You will need to figure out the best way to install an Ethernet cable in your house, connecting two wall sockets.
The rooms in your apartment are 3m high. There are doorways that are 2m high and 1m wide. The wall sockets are at the floor level (0m).
You can install the cable horizontally or vertically along the walls (at any height), across the ceiling in north–south or east–west direction, and through doorways (at any height). However, you cannot have the cable running across the floor, you definitely don't want to have the cable hanging in the air, you can't make holes in the walls, and you can't install the cable e.g. at a 45° angle.
You have got the floorplan of your apartment in a convenient machine-readable ASCII-art format (with all walls conveniently measuring some multiple of 1m), and you would like to automatically find the shortest route.
We will ignore things like the thickness of the walls, thickness of the cable, and the curvature of the cable, so you can assume that the walls are 0m thick, and the cable can make sharp 90° angles.
The first input line contains an integer $t$: the number of test cases. Then there are $t$ test cases, described as follows:
The first line contains two integers $w$ and $h$: the width and the height of the grid. Then there are two lines of the form "$x$ $y$ $d$" that describe the cable starting point and endpoint: $(x,y)$ is the location of the point ($0 \le x \le w$ and $0 \le y \le h$), and $d$ is the direction ("north", "east", "south", or "west"). The origin is in the upper left corner, $x$ coordinates increase east (right), and $y$ coordinates increase south (down).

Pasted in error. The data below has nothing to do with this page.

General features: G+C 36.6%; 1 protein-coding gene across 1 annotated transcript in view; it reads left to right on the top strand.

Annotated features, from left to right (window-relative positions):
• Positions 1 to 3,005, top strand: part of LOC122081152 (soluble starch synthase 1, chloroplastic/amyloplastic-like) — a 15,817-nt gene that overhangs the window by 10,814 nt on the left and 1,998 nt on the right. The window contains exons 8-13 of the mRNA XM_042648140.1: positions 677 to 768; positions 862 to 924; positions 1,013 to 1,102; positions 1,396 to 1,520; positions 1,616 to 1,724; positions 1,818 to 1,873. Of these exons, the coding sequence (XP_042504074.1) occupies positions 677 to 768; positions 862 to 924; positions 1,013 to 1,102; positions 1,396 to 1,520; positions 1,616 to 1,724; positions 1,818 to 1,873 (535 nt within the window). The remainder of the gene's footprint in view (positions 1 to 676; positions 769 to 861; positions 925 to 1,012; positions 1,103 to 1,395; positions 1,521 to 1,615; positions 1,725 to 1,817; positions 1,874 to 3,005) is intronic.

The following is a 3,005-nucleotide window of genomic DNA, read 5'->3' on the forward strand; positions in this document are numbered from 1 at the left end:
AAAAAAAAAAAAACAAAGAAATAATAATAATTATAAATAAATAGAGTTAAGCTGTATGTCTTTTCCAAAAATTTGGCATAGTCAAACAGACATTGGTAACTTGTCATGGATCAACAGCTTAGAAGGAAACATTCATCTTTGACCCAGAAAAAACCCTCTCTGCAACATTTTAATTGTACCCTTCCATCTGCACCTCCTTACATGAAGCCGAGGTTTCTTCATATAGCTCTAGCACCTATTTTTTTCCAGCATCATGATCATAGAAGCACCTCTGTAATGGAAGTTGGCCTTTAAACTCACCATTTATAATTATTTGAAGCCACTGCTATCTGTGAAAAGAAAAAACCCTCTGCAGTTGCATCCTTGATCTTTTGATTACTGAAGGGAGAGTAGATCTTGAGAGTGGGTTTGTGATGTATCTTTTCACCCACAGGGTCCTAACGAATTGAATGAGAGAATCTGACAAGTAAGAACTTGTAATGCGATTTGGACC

Finally, there are $2h+1$ lines, each with $2w+1$ characters, that describe the floorplan. In the floorplan, there are regular markers "
" at every second position on every second line. Between a pair of "
" markers, the following codes may occur: "
" or "
" to indicate wall segments (we use different markers for horizontal and vertical segments), and "
" to indicate doorways (we use the same marker for horizontal and vertical doorways). The rest of the map is filled with "
Doorways are always surrounded by regular wall segments. Cable will always start and end in the middle of a wall, between two wall segments.
For each test case, output one integer: the length of the shortest cable that connects the starting point and endpoint (in meters).
- $1 \le t \le 50$
- $1 \le w,h \le 50$
0 6 east
2 3 east
The following figure shows the rooms in the example apartment, as well as an optimal way to install the cable: